Mycophenolic acid, a nonnucleoside purine metabolism inhibitor derived as a fermentation product from several Penicillium species, is another immunosuppressive drug being used increasingly for patients undergoing liver transplantation. Mycophenolate has been shown to be better than azathioprine, when used with other standard immunosuppressive drugs, in preventing rejection after renal transplantation and has been adopted widely as well for use in liver transplantation. The most common adverse effects of mycophenolate are bone marrow suppression and gastrointestinal complaints.
In patients with pretransplantation renal dysfunction or renal deterioration that occurs intraoperatively or immediately postoperatively, tacrolimus or cyclosporine therapy may not be practical; under these circumstances, induction or maintenance of immunosuppression with antithymocyte globulin (ATG, thymoglobulin) or monoclonal antibodies to T cells, OKT3, may be appropriate. Therapy with these agents has been especially effective in reversing acute rejection in the posttransplant period and is the standard treatment for acute rejection that fails to respond to methylprednisolone boluses. Available data support the use of thymoglobulin induction to delay CNI use and its attendant nephrotoxicity. IV infusions of thymoglobulin may be complicated by fever and chills, which can be ameliorated by premedication with antipyretics and a low dose of glucocorticoids. Infusions of OKT3 may be complicated by fever, chills, and diarrhea, or by pulmonary edema, which can be fatal. Because OKT3 is such a potent immunosuppressive agent, its use is also more likely to be complicated by opportunistic infection or lymphoproliferative disorders; therefore, because of the availability of alternative immunosuppressive drugs, OKT3 is used less often nowadays.
Rapamycin, an inhibitor of later events in T cell activation, is approved for use in kidney transplantation but is not approved for use in liver transplant recipients because of the reported association with an increased frequency of hepatic artery thrombosis in the first month posttransplantation. In patients with CNI-related nephrotoxicity, conversion to rapamycin has been demonstrated to be effective in preventing rejection with accompanying improvements in renal function. Because of its profound antiproliferative effects, rapamycin has also been suggested to be a useful immunosuppressive agent in patients with a prior or current history of malignancy, such as HCC. Side effects include hyperlipidemia, peripheral edema, oral ulcers, and interstitial pneumonitis.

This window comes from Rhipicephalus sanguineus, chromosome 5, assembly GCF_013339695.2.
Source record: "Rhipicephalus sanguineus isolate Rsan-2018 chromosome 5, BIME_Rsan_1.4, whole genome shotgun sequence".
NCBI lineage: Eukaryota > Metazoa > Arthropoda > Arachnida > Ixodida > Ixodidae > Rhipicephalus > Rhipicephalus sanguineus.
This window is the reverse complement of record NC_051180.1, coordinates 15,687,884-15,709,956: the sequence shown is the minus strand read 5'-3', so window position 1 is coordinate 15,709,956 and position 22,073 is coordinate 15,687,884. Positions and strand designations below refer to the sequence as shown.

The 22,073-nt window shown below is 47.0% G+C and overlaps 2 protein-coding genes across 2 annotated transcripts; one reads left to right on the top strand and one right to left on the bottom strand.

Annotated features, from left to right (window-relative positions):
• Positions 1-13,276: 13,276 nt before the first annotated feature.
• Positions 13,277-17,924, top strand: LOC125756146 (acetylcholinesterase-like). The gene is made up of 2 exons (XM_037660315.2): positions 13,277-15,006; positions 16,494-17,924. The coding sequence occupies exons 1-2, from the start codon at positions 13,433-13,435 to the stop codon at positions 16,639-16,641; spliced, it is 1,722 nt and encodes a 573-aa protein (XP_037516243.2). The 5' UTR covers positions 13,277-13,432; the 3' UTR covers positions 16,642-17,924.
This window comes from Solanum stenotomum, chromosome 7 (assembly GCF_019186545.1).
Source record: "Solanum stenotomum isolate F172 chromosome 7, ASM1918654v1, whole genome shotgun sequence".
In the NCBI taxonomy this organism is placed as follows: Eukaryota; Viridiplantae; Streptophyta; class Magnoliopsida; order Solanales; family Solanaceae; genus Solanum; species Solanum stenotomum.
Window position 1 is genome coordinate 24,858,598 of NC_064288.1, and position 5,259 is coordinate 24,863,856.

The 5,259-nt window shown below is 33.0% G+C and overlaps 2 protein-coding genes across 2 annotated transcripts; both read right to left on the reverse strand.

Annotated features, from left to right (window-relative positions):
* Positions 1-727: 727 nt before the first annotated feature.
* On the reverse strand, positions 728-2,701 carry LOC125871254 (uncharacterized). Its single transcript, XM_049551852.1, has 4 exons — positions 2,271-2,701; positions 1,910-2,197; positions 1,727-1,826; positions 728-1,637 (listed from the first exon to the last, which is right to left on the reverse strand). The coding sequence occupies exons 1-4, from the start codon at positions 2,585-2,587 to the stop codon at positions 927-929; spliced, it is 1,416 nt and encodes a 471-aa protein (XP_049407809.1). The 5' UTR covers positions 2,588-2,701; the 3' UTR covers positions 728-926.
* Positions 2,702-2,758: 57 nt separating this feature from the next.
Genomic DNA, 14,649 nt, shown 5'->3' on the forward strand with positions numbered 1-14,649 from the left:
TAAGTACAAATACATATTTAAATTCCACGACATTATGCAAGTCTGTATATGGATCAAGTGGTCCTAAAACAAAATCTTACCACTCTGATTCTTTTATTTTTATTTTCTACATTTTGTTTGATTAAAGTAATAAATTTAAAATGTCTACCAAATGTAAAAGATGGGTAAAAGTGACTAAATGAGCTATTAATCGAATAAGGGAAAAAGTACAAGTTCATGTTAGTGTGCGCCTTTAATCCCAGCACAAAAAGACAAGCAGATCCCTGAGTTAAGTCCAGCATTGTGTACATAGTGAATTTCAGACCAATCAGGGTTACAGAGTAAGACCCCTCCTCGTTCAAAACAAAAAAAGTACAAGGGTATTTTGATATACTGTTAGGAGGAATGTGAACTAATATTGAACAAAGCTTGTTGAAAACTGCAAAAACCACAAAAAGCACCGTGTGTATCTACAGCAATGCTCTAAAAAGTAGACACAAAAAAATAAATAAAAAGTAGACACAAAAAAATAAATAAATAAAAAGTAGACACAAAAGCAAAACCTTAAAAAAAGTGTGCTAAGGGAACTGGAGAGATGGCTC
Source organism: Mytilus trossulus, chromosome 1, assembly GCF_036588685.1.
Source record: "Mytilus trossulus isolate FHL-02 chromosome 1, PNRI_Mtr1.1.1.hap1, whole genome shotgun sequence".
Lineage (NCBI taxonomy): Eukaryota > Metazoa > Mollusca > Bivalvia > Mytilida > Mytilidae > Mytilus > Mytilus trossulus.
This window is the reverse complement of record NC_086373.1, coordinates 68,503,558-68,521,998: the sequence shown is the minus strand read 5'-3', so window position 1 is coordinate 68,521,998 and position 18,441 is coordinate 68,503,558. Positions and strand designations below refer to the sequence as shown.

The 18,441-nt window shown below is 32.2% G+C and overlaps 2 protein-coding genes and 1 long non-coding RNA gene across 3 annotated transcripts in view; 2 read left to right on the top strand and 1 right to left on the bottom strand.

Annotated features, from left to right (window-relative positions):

The most important principle of immunosuppression is that the ideal approach strikes a balance between immunosuppression and immunologic competence. In general, given sufficient immunosuppression, acute liver allograft rejection is nearly always reversible. On one hand, incompletely treated acute rejection predisposes to the development of chronic rejection, which can threaten graft survival. On the other hand, if the cumulative dose of immunosuppressive therapy is too large, the patient may succumb to opportunistic infection. In hepatitis C, pulse glucocorticoids or OKT3 use accelerate recurrent allograft hepatitis. Further complicating matters, acute rejection can be difficult to distinguish histologically from recurrent hepatitis C. Therefore, immunosuppressive drugs must be used judiciously, with strict attention to the infectious consequences of such therapy and careful confirmation of the diagnosis of acute rejection. In this vein, efforts have been made to minimize the use of glucocorticoids, a mainstay of immunosuppressive regimens, and steroid-free immunosuppression can be achieved in some instances. Patients who undergo liver transplantation for autoimmune diseases such as primary biliary cirrhosis, autoimmune hepatitis, and primary sclerosing cholangitis are less likely to achieve freedom from glucocorticoids.